Be prepared. It's more than a Boy Scout motto. And when it comes to being on the road, a good driver is always prepared in the case of an emergency. Flat tires, slippery roads, cracked windshields, dead batteries, medical issues -- all of these and more can happen in the blink of an eye. Having a roadside emergency kit for your car will make you ready to tackle whatever life -- and other drivers -- throws at you.
Most motorists already keep some emergency supplies in their vehicles for flat tires. An inflated spare tire, wheel wrench and tripod jack are important items to keep in your car; however, there are other supplies you should keep handy as well.
According to Phillip Reed at Edmunds.com, your vehicle emergency supply kits should include flares or triangle reflectors to alert other motorists of your car's presence; a quart of motor oil; a gallon of coolant; a first-aid kit; a blanket or space blanket; a flashlight with extra batteries; a toolkit with screwdrivers, pliers, an adjustable wrench and a pocket knife; a can of tire inflator and sealant, a tire pressure gauge, paper towels, a spray bottle with washer fluid, an ice scraper, writing supplies, granola or energy bars, and bottled water.
Additional items could include unsalted nuts, dried fruits and hard candy, a reflective vest (should you need to exit your vehicle at night), a small fire extinguisher, duct tape, bug spray, baby wipes and a car charger for your cellphone.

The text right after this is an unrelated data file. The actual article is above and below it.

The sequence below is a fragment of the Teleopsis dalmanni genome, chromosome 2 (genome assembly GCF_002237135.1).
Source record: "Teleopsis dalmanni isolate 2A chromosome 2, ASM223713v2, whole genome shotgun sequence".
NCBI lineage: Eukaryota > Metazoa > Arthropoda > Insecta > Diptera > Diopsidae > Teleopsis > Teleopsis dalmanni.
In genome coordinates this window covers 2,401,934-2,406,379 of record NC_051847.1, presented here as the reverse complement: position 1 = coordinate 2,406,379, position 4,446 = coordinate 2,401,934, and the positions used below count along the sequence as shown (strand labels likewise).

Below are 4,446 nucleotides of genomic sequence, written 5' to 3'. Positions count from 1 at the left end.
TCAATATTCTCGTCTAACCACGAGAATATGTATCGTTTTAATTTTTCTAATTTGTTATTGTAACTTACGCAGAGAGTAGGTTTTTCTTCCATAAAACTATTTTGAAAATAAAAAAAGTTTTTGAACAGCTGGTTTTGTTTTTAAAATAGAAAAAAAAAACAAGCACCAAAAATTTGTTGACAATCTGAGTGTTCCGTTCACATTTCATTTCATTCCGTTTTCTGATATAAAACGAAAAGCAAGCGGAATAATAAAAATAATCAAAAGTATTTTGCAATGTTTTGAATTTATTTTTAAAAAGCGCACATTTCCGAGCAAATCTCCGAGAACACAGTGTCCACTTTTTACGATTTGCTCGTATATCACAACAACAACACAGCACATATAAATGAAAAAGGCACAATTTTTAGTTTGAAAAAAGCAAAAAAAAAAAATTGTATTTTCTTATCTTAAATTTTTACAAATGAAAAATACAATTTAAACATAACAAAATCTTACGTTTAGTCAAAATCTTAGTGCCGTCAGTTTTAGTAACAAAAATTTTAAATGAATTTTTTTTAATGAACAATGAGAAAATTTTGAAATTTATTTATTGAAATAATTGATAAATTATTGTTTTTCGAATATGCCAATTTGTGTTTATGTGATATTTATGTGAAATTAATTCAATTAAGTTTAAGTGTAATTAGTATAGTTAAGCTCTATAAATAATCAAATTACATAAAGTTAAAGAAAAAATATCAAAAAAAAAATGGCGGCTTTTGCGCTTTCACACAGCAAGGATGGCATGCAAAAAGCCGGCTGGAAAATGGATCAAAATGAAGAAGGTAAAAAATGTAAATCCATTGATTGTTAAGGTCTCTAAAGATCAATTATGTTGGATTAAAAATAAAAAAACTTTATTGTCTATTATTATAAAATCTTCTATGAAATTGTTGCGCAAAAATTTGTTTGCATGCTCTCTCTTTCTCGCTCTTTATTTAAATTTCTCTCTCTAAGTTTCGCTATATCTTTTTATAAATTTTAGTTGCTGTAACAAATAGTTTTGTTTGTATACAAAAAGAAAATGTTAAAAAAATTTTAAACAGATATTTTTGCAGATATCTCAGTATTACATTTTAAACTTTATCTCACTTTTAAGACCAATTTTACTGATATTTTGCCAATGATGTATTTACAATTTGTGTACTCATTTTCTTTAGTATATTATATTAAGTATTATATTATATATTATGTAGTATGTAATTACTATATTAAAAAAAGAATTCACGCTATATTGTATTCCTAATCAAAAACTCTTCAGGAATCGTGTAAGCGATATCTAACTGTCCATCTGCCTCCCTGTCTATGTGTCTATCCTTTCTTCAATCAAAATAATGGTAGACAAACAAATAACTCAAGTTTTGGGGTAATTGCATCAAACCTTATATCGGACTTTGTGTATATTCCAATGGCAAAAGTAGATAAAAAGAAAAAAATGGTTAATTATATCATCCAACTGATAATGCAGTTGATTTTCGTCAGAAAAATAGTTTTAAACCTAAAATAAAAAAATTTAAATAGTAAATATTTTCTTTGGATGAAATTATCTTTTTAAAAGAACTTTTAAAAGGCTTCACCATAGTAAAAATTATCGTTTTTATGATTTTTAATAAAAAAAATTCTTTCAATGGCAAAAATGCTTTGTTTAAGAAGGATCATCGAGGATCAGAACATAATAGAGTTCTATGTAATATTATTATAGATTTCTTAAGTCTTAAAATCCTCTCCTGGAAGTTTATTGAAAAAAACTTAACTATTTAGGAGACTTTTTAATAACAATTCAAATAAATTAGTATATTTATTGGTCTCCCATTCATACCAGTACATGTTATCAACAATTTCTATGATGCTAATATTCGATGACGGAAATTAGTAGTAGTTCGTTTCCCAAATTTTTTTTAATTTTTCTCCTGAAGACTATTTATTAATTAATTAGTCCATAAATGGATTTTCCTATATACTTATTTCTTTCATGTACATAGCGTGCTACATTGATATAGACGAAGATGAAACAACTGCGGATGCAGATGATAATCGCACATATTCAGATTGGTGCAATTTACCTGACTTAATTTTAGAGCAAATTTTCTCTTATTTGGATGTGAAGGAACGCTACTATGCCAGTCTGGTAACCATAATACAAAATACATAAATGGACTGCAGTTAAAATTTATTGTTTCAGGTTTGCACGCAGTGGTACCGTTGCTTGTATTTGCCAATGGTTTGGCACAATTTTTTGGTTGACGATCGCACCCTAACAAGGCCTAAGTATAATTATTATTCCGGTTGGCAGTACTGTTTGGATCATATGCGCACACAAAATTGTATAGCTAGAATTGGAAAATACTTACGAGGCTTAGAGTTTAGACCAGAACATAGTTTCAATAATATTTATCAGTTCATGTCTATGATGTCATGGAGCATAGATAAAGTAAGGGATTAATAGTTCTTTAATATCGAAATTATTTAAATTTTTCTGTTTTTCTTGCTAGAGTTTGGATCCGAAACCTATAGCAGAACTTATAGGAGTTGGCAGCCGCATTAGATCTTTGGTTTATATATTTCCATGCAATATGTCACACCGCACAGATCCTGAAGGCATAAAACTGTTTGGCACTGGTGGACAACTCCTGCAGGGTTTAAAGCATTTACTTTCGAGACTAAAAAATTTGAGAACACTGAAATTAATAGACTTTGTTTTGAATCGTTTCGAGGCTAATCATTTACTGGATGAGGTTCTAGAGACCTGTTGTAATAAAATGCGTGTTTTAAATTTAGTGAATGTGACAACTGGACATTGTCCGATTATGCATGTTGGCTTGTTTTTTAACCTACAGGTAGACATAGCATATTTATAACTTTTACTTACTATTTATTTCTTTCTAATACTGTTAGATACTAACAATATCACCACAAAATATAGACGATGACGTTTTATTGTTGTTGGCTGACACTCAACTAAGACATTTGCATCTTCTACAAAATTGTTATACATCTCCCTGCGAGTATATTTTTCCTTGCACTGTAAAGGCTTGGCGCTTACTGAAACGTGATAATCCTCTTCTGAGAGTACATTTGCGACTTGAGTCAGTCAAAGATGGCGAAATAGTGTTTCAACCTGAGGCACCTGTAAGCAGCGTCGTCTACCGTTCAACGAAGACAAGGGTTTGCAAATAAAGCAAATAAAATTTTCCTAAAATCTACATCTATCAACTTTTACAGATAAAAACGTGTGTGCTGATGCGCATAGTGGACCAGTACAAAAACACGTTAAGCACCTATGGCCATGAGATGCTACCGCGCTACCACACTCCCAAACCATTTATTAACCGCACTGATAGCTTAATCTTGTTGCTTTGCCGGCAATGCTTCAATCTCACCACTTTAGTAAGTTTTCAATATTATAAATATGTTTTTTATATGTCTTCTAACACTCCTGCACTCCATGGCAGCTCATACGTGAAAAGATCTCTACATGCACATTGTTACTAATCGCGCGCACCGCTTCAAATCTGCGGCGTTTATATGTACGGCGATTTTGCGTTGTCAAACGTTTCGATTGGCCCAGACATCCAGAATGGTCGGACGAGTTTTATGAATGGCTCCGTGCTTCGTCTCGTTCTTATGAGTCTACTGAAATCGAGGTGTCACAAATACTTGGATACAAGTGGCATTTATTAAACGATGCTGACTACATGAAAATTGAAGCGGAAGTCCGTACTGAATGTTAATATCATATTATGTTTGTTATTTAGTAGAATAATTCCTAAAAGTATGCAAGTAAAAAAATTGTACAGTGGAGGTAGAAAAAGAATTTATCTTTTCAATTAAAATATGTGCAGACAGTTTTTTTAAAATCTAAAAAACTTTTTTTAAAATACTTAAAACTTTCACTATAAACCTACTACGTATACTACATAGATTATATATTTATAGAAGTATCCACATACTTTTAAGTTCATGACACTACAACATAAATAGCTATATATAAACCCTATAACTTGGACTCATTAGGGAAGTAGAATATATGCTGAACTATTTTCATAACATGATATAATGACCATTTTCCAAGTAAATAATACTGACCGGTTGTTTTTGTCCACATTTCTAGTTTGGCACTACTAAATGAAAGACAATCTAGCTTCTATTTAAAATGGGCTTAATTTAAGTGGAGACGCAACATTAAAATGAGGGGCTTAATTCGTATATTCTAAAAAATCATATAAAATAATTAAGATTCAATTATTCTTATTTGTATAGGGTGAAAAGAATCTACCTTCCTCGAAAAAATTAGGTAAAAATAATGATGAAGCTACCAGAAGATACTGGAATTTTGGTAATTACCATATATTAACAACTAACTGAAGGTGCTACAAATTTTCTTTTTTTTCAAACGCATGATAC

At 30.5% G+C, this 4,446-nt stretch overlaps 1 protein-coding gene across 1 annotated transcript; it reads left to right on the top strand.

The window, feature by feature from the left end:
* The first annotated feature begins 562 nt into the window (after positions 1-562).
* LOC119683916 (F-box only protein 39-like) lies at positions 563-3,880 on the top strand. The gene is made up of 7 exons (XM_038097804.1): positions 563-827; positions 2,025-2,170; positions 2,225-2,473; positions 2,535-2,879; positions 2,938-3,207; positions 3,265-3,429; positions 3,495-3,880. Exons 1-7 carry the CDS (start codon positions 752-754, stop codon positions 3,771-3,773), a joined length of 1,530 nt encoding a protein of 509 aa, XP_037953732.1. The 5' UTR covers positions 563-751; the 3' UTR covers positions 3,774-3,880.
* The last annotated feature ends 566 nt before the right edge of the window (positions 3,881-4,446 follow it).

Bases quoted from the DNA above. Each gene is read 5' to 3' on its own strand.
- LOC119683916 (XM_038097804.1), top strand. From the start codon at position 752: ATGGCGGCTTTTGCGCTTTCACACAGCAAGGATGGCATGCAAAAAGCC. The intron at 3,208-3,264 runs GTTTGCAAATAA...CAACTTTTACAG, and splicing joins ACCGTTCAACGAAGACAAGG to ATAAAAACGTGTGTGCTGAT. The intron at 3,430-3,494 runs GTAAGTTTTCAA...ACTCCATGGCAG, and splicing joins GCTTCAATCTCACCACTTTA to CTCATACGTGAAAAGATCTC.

Consolidating items, such as replacing the tool kit with a singular multipurpose tool, can save space. Reed recommends that once you're done assembling the kit, you should "find a good way to keep these items together in your trunk so they don't roll around. Even a simple cardboard box works well. A backpack is another option. But make sure the kit is quickly accessible because you might need it in a hurry."
According the National Safety Council, every car should have a kit, and the supplies "should be checked every six months, and expired items should be replaced to keep it up to date." Imagine reaching for an emergency flashlight to change a flat tire at night and it not working because the batteries have corroded. Create a calendar reminder for your twice-yearly check to avoid those problems.
Premade kits are available for purchase online and in superstores, and they can vary in price from $30 to $120. However, there are many reasons why it's helpful to pack your own kit. According to the experts at DMV.org, the biggest benefit is, "You'll know exactly what's inside. You bought it and packed it, so you'll know what is and isn't included."
Emergency kits should be specific to your car, your lifestyle and your region. Though you probably won't need a snow shovel or windshield brush in the South, you might need a hurricane relief kit. Depending on the season, you could need warm-weather clothes, rain ponchos or cool-weather clothes. Supplementary items for colder weather include a shovel, windshield washer fluid, cat litter for traction and blankets.
If you are traveling with pets, remember things like dog treats and food bowls. And for motorists with kids, packing some emergency entertainment -- cards, games, books -- might be almost as important as food and water.
The National Safety Council also recommends keeping "family and emergency phone numbers, including your auto insurance provider and a towing company, in your phone."
After putting together your emergency supply kit, you and anyone else that uses your car should familiarize yourself with what is available and how to properly use each item. A fancy multipurpose tool won't be much good if you can't get it out of the package or don't know how to use it.
Though it takes some time and money to put together an emergency supply kit, the safety of yourself and your family is worth it.